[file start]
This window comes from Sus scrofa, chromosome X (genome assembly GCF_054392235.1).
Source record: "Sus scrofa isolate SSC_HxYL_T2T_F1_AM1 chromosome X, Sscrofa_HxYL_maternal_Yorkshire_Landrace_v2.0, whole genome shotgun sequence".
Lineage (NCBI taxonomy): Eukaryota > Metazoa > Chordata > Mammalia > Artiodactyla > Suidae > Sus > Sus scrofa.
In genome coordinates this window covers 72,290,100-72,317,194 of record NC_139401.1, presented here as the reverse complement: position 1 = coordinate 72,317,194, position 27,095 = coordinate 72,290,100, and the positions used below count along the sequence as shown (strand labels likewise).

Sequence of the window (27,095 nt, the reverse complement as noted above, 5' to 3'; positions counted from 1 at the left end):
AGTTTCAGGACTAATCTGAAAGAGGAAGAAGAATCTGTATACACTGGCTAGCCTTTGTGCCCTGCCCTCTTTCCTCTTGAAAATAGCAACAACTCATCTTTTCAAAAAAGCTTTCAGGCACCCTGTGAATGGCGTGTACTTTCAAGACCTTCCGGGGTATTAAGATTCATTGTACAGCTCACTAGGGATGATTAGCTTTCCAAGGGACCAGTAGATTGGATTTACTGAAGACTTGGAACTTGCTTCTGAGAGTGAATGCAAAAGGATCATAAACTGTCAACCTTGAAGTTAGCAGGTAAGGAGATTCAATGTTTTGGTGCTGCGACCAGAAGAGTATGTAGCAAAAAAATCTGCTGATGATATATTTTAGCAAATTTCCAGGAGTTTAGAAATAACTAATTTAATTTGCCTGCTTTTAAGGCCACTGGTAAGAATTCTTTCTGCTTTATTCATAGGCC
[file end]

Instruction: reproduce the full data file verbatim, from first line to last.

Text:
This window comes from Sus scrofa, chromosome X (genome assembly GCF_054392235.1).
Source record: "Sus scrofa isolate SSC_HxYL_T2T_F1_AM1 chromosome X, Sscrofa_HxYL_maternal_Yorkshire_Landrace_v2.0, whole genome shotgun sequence".
Lineage (NCBI taxonomy): Eukaryota > Metazoa > Chordata > Mammalia > Artiodactyla > Suidae > Sus > Sus scrofa.
In genome coordinates this window covers 72,290,100-72,317,194 of record NC_139401.1, presented here as the reverse complement: position 1 = coordinate 72,317,194, position 27,095 = coordinate 72,290,100, and the positions used below count along the sequence as shown (strand labels likewise).

Sequence of the window (27,095 nt, the reverse complement as noted above, 5' to 3'; positions counted from 1 at the left end):
AGTTTCAGGACTAATCTGAAAGAGGAAGAAGAATCTGTATACACTGGCTAGCCTTTGTGCCCTGCCCTCTTTCCTCTTGAAAATAGCAACAACTCATCTTTTCAAAAAAGCTTTCAGGCACCCTGTGAATGGCGTGTACTTTCAAGACCTTCCGGGGTATTAAGATTCATTGTACAGCTCACTAGGGATGATTAGCTTTCCAAGGGACCAGTAGATTGGATTTACTGAAGACTTGGAACTTGCTTCTGAGAGTGAATGCAAAAGGATCATAAACTGTCAACCTTGAAGTTAGCAGGTAAGGAGATTCAATGTTTTGGTGCTGCGACCAGAAGAGTATGTAGCAAAAAAATCTGCTGATGATATATTTTAGCAAATTTCCAGGAGTTTAGAAATAACTAATTTAATTTGCCTGCTTTTAAGGCCACTGGTAAGAATTCTTTCTGCTTTATTCATAGGCC